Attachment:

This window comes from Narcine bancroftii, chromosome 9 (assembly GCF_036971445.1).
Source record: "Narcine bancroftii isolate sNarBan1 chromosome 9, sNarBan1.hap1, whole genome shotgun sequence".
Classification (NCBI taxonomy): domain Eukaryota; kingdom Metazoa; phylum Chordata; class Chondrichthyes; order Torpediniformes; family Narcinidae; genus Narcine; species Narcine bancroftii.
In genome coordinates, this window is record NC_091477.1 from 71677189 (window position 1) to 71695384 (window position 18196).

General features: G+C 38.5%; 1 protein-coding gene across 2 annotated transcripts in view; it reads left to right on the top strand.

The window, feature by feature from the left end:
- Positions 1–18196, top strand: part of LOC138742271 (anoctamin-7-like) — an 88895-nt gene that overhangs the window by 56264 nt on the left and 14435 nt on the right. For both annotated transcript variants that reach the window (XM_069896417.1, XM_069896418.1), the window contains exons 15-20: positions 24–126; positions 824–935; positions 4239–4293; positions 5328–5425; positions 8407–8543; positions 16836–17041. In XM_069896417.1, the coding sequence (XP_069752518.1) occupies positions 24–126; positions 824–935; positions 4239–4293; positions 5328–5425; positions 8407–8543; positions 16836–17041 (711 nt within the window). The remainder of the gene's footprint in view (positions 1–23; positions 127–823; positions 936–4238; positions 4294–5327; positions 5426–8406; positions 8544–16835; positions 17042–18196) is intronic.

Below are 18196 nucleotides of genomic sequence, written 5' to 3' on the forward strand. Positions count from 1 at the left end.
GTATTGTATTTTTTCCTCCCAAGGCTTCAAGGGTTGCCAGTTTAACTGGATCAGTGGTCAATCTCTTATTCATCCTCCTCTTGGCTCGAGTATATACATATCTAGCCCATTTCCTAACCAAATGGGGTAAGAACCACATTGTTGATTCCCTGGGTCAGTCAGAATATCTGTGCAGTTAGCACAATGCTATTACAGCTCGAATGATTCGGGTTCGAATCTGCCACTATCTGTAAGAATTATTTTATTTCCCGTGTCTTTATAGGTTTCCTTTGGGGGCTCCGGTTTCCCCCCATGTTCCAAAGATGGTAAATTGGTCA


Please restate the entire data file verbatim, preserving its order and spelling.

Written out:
This window comes from Narcine bancroftii, chromosome 9 (assembly GCF_036971445.1).
Source record: "Narcine bancroftii isolate sNarBan1 chromosome 9, sNarBan1.hap1, whole genome shotgun sequence".
Classification (NCBI taxonomy): domain Eukaryota; kingdom Metazoa; phylum Chordata; class Chondrichthyes; order Torpediniformes; family Narcinidae; genus Narcine; species Narcine bancroftii.
In genome coordinates, this window is record NC_091477.1 from 71677189 (window position 1) to 71695384 (window position 18196).

General features: G+C 38.5%; 1 protein-coding gene across 2 annotated transcripts in view; it reads left to right on the top strand.

The window, feature by feature from the left end:
- Positions 1–18196, top strand: part of LOC138742271 (anoctamin-7-like) — an 88895-nt gene that overhangs the window by 56264 nt on the left and 14435 nt on the right. For both annotated transcript variants that reach the window (XM_069896417.1, XM_069896418.1), the window contains exons 15-20: positions 24–126; positions 824–935; positions 4239–4293; positions 5328–5425; positions 8407–8543; positions 16836–17041. In XM_069896417.1, the coding sequence (XP_069752518.1) occupies positions 24–126; positions 824–935; positions 4239–4293; positions 5328–5425; positions 8407–8543; positions 16836–17041 (711 nt within the window). The remainder of the gene's footprint in view (positions 1–23; positions 127–823; positions 936–4238; positions 4294–5327; positions 5426–8406; positions 8544–16835; positions 17042–18196) is intronic.

Below are 18196 nucleotides of genomic sequence, written 5' to 3' on the forward strand. Positions count from 1 at the left end.
GTATTGTATTTTTTCCTCCCAAGGCTTCAAGGGTTGCCAGTTTAACTGGATCAGTGGTCAATCTCTTATTCATCCTCCTCTTGGCTCGAGTATATACATATCTAGCCCATTTCCTAACCAAATGGGGTAAGAACCACATTGTTGATTCCCTGGGTCAGTCAGAATATCTGTGCAGTTAGCACAATGCTATTACAGCTCGAATGATTCGGGTTCGAATCTGCCACTATCTGTAAGAATTATTTTATTTCCCGTGTCTTTATAGGTTTCCTTTGGGGGCTCCGGTTTCCCCCCATGTTCCAAAGATGGTAAATTGGTCA